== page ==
DNA as "the molecule of life" has long been considered the only source of information on the molecular organization of cell components, and the process of self-assembly has been used to explain their structural diversity. Refuting this widely-held view, the authors of this book advance the argument that the existing molecular components of the cell have a profound influence on the assembly of new structures during morphogenesis in a more important complementary process, termed "directed assembly", which operates at post-translational levels of gene expression. Following a broad account of the concept of directed assembly based on studies of ciliate protozoa, the authors apply the concept to the interpretation of patterning phenomena in multicellular developing systems, and demonstrate its universal significance to pattern formation in eukaryotic cells. Furthermore, a speculation is presented that prion particles, apparently the causative agents of certain neuro-degenerative diseases, may be able to reproduce themselves by a form of directed assembly.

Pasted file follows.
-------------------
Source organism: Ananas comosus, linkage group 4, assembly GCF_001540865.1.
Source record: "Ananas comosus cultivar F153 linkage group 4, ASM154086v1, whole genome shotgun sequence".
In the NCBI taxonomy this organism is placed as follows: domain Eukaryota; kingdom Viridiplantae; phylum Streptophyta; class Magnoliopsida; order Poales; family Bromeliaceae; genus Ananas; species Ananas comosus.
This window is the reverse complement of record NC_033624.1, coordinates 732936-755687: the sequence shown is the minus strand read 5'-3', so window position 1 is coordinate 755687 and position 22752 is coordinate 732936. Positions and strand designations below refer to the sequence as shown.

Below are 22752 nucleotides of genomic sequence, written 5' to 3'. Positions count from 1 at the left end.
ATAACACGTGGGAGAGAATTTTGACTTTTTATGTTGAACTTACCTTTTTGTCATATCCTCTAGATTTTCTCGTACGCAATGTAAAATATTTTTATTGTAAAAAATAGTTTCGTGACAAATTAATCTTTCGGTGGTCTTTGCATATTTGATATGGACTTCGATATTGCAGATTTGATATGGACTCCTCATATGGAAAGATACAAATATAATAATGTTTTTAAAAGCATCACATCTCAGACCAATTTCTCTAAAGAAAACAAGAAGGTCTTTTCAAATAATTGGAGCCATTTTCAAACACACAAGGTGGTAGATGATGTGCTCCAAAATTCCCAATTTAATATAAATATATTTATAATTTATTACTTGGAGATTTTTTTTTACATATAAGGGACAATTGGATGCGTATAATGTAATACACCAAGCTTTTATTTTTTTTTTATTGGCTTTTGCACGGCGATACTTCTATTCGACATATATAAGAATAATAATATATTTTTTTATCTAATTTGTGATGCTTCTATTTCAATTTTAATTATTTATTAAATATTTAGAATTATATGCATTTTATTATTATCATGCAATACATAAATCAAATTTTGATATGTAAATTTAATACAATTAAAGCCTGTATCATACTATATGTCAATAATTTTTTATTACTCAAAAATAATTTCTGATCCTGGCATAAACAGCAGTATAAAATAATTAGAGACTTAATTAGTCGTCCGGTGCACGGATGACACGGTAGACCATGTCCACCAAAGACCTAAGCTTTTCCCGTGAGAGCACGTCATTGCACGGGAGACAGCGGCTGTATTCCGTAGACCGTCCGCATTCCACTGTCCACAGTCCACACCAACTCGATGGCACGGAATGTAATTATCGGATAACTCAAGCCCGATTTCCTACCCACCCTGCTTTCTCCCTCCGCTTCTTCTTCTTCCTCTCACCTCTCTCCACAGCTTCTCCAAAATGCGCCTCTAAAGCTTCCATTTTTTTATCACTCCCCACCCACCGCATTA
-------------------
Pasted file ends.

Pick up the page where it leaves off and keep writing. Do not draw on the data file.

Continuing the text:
Publisher: S Karger AG
Number of pages: 94
Weight: 320 g
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